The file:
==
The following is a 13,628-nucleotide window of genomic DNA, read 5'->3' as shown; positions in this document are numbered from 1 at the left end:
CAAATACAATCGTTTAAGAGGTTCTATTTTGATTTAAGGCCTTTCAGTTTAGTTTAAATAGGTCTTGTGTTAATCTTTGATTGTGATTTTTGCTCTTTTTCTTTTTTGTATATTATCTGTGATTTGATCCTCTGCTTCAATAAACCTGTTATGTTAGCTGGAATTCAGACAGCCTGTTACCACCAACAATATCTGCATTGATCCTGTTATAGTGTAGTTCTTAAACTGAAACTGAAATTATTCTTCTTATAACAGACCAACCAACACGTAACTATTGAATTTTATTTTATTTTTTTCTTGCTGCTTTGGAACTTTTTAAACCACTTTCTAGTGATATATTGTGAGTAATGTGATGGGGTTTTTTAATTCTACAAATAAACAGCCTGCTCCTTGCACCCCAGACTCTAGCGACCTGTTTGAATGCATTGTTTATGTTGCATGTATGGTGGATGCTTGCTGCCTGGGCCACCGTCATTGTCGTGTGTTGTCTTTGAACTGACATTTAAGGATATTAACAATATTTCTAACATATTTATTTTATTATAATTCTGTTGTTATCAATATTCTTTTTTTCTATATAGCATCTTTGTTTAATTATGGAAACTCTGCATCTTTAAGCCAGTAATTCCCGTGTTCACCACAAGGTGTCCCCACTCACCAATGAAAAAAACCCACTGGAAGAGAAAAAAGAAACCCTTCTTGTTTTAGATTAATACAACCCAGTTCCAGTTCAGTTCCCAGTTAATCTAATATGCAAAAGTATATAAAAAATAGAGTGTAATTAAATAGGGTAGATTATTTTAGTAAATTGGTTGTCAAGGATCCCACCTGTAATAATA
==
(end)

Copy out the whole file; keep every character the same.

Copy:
The following is a 13,628-nucleotide window of genomic DNA, read 5'->3' as shown; positions in this document are numbered from 1 at the left end:
CAAATACAATCGTTTAAGAGGTTCTATTTTGATTTAAGGCCTTTCAGTTTAGTTTAAATAGGTCTTGTGTTAATCTTTGATTGTGATTTTTGCTCTTTTTCTTTTTTGTATATTATCTGTGATTTGATCCTCTGCTTCAATAAACCTGTTATGTTAGCTGGAATTCAGACAGCCTGTTACCACCAACAATATCTGCATTGATCCTGTTATAGTGTAGTTCTTAAACTGAAACTGAAATTATTCTTCTTATAACAGACCAACCAACACGTAACTATTGAATTTTATTTTATTTTTTTCTTGCTGCTTTGGAACTTTTTAAACCACTTTCTAGTGATATATTGTGAGTAATGTGATGGGGTTTTTTAATTCTACAAATAAACAGCCTGCTCCTTGCACCCCAGACTCTAGCGACCTGTTTGAATGCATTGTTTATGTTGCATGTATGGTGGATGCTTGCTGCCTGGGCCACCGTCATTGTCGTGTGTTGTCTTTGAACTGACATTTAAGGATATTAACAATATTTCTAACATATTTATTTTATTATAATTCTGTTGTTATCAATATTCTTTTTTTCTATATAGCATCTTTGTTTAATTATGGAAACTCTGCATCTTTAAGCCAGTAATTCCCGTGTTCACCACAAGGTGTCCCCACTCACCAATGAAAAAAACCCACTGGAAGAGAAAAAAGAAACCCTTCTTGTTTTAGATTAATACAACCCAGTTCCAGTTCAGTTCCCAGTTAATCTAATATGCAAAAGTATATAAAAAATAGAGTGTAATTAAATAGGGTAGATTATTTTAGTAAATTGGTTGTCAAGGATCCCACCTGTAATAATA